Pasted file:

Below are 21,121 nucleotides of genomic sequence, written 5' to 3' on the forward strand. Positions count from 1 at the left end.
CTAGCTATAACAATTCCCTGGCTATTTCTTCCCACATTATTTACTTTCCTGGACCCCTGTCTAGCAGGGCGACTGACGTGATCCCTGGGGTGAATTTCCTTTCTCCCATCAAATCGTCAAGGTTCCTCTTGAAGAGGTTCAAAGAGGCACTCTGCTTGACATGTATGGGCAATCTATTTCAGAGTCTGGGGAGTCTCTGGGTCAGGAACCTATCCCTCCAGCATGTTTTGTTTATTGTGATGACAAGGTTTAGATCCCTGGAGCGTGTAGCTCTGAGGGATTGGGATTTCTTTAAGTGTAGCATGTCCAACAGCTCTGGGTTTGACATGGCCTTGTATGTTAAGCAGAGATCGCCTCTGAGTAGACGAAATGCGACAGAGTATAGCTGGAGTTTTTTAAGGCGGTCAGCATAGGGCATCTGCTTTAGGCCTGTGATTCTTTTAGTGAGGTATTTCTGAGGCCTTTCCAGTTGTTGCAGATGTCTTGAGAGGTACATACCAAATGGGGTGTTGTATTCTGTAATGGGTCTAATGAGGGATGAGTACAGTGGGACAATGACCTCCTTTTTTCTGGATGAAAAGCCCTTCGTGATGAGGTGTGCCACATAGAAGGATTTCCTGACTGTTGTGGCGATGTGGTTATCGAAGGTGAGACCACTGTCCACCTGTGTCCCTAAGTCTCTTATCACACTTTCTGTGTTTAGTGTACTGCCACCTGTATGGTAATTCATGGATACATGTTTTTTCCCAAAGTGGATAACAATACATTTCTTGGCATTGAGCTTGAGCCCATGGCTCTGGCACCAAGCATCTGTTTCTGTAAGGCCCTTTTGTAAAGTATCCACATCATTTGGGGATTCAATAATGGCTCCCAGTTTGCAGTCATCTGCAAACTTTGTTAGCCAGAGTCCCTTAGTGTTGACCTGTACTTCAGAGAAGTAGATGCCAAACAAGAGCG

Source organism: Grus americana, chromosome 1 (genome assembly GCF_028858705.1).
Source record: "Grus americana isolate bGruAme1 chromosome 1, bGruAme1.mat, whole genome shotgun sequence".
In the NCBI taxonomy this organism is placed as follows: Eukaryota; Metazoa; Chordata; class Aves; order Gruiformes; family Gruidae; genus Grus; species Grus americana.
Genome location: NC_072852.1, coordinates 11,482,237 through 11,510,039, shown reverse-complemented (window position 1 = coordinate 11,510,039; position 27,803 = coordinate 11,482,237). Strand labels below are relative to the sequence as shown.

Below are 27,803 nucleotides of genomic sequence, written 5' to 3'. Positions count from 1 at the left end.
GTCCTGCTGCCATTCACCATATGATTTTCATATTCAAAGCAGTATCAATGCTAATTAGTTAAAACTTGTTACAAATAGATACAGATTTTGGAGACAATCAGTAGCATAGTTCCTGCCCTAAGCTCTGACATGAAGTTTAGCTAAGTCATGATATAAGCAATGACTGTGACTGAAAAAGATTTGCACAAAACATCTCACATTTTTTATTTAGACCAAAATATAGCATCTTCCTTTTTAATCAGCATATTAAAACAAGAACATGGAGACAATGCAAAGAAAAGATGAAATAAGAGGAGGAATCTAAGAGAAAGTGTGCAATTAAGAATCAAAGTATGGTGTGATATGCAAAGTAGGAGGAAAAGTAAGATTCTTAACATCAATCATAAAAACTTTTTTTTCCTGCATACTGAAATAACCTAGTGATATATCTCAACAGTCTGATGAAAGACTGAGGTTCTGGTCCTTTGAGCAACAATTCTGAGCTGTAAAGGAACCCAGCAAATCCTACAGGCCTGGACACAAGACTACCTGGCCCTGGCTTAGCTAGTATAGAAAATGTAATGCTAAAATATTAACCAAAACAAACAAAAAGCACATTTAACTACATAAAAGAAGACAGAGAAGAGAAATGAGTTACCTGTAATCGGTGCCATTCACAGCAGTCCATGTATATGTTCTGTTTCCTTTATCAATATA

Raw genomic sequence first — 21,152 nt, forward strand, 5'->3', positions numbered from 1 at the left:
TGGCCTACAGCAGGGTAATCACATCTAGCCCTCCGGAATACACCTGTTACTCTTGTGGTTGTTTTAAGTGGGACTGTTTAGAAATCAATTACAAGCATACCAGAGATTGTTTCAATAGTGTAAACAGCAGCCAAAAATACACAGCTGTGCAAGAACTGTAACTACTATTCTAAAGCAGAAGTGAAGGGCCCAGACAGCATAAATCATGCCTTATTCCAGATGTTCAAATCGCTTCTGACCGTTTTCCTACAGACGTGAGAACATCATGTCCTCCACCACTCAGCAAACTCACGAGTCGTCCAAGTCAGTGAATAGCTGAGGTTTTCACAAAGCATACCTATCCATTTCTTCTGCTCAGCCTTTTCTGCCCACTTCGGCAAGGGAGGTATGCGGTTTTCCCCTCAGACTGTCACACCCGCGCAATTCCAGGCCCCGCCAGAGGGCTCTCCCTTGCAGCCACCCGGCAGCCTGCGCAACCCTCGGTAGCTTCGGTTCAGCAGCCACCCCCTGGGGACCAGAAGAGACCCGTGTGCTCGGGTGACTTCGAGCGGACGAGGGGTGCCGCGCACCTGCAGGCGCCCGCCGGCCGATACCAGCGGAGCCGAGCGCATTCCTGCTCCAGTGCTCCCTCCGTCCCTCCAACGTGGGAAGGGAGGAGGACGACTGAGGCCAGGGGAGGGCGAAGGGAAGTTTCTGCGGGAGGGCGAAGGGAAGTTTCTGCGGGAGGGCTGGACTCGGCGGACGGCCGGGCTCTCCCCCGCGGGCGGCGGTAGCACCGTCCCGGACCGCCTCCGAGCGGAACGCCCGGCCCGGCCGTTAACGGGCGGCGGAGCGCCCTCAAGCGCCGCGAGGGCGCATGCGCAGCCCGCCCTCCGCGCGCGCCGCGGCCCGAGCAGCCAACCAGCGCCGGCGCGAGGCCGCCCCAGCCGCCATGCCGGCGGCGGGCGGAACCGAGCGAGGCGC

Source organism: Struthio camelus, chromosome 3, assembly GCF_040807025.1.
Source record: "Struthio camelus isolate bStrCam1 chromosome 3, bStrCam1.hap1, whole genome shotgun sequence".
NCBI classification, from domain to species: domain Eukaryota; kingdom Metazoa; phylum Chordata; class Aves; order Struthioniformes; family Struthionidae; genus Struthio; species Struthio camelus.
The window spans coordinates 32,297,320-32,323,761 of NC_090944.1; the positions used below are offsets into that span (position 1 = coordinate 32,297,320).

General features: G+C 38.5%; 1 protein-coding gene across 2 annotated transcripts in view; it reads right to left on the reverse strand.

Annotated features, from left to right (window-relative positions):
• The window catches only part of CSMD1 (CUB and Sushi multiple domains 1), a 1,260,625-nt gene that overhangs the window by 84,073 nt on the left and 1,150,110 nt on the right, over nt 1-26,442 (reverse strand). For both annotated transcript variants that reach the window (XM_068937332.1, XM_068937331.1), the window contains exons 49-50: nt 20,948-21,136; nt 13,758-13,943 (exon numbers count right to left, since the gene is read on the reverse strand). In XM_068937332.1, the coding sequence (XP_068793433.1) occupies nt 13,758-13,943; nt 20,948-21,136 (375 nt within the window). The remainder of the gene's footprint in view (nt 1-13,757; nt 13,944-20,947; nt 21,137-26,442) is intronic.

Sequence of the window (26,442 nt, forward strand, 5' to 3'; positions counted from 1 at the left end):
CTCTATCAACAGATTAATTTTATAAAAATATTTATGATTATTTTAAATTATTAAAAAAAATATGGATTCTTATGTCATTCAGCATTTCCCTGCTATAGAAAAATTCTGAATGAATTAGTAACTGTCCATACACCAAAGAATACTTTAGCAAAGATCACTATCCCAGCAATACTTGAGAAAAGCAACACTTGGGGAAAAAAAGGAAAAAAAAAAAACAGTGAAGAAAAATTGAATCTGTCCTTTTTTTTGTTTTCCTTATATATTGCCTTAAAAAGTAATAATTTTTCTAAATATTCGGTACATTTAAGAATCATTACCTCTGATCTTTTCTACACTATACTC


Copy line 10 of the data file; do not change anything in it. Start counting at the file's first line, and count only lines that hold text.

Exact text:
TGGCCTACAGCAGGGTAATCACATCTAGCCCTCCGGAATACACCTGTTACTCTTGTGGTTGTTTTAAGTGGGACTGTTTAGAAATCAATTACAAGCATACCAGAGATTGTTTCAATAGTGTAAACAGCAGCCAAAAATACACAGCTGTGCAAGAACTGTAACTACTATTCTAAAGCAGAAGTGAAGGGCCCAGACAGCATAAATCATGCCTTATTCCAGATGTTCAAATCGCTTCTGACCGTTTTCCTACAGACGTGAGAACATCATGTCCTCCACCACTCAGCAAACTCACGAGTCGTCCAAGTCAGTGAATAGCTGAGGTTTTCACAAAGCATACCTATCCATTTCTTCTGCTCAGCCTTTTCTGCCCACTTCGGCAAGGGAGGTATGCGGTTTTCCCCTCAGACTGTCACACCCGCGCAATTCCAGGCCCCGCCAGAGGGCTCTCCCTTGCAGCCACCCGGCAGCCTGCGCAACCCTCGGTAGCTTCGGTTCAGCAGCCACCCCCTGGGGACCAGAAGAGACCCGTGTGCTCGGGTGACTTCGAGCGGACGAGGGGTGCCGCGCACCTGCAGGCGCCCGCCGGCCGATACCAGCGGAGCCGAGCGCATTCCTGCTCCAGTGCTCCCTCCGTCCCTCCAACGTGGGAAGGGAGGAGGACGACTGAGGCCAGGGGAGGGCGAAGGGAAGTTTCTGCGGGAGGGCGAAGGGAAGTTTCTGCGGGAGGGCTGGACTCGGCGGACGGCCGGGCTCTCCCCCGCGGGCGGCGGTAGCACCGTCCCGGACCGCCTCCGAGCGGAACGCCCGGCCCGGCCGTTAACGGGCGGCGGAGCGCCCTCAAGCGCCGCGAGGGCGCATGCGCAGCCCGCCCTCCGCGCGCGCCGCGGCCCGAGCAGCCAACCAGCGCCGGCGCGAGGCCGCCCCAGCCGCCATGCCGGCGGCGGGCGGAACCGAGCGAGGCGC